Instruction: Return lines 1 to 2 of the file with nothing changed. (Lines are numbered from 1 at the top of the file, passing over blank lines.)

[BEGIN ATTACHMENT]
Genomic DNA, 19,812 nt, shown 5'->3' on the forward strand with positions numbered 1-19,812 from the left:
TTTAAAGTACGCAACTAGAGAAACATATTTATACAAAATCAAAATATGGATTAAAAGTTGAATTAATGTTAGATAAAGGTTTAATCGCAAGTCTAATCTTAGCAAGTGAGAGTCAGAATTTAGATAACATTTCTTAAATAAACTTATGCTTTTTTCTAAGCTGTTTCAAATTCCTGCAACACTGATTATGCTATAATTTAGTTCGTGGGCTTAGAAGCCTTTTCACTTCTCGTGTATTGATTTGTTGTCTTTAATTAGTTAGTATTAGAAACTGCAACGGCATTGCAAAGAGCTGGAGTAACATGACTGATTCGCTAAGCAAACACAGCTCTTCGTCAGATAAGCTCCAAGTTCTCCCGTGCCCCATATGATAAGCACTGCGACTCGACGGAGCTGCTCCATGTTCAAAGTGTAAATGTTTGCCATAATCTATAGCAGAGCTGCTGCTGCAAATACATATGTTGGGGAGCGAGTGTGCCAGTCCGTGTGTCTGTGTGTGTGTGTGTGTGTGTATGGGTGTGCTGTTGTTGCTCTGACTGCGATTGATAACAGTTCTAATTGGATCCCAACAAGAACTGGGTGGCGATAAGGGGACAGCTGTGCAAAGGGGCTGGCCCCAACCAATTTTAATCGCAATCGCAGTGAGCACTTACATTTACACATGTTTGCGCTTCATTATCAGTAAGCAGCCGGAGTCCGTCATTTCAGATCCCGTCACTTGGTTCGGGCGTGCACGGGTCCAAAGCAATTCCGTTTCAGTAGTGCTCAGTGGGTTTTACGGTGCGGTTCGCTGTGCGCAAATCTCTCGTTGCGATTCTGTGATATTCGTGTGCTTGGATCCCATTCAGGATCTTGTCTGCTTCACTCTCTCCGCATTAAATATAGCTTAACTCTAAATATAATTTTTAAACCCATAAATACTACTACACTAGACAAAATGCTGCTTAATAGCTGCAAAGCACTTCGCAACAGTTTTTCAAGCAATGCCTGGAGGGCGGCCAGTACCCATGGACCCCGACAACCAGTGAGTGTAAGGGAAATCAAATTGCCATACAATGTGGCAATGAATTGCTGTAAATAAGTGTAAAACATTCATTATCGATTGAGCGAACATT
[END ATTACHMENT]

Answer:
Genomic DNA, 19,812 nt, shown 5'->3' on the forward strand with positions numbered 1-19,812 from the left:
TTTAAAGTACGCAACTAGAGAAACATATTTATACAAAATCAAAATATGGATTAAAAGTTGAATTAATGTTAGATAAAGGTTTAATCGCAAGTCTAATCTTAGCAAGTGAGAGTCAGAATTTAGATAACATTTCTTAAATAAACTTATGCTTTTTTCTAAGCTGTTTCAAATTCCTGCAACACTGATTATGCTATAATTTAGTTCGTGGGCTTAGAAGCCTTTTCACTTCTCGTGTATTGATTTGTTGTCTTTAATTAGTTAGTATTAGAAACTGCAACGGCATTGCAAAGAGCTGGAGTAACATGACTGATTCGCTAAGCAAACACAGCTCTTCGTCAGATAAGCTCCAAGTTCTCCCGTGCCCCATATGATAAGCACTGCGACTCGACGGAGCTGCTCCATGTTCAAAGTGTAAATGTTTGCCATAATCTATAGCAGAGCTGCTGCTGCAAATACATATGTTGGGGAGCGAGTGTGCCAGTCCGTGTGTCTGTGTGTGTGTGTGTGTGTGTATGGGTGTGCTGTTGTTGCTCTGACTGCGATTGATAACAGTTCTAATTGGATCCCAACAAGAACTGGGTGGCGATAAGGGGACAGCTGTGCAAAGGGGCTGGCCCCAACCAATTTTAATCGCAATCGCAGTGAGCACTTACATTTACACATGTTTGCGCTTCATTATCAGTAAGCAGCCGGAGTCCGTCATTTCAGATCCCGTCACTTGGTTCGGGCGTGCACGGGTCCAAAGCAATTCCGTTTCAGTAGTGCTCAGTGGGTTTTACGGTGCGGTTCGCTGTGCGCAAATCTCTCGTTGCGATTCTGTGATATTCGTGTGCTTGGATCCCATTCAGGATCTTGTCTGCTTCACTCTCTCCGCATTAAATATAGCTTAACTCTAAATATAATTTTTAAACCCATAAATACTACTACACTAGACAAAATGCTGCTTAATAGCTGCAAAGCACTTCGCAACAGTTTTTCAAGCAATGCCTGGAGGGCGGCCAGTACCCATGGACCCCGACAACCAGTGAGTGTAAGGGAAATCAAATTGCCATACAATGTGGCAATGAATTGCTGTAAATAAGTGTAAAACATTCATTATCGATTGAGCGAACATT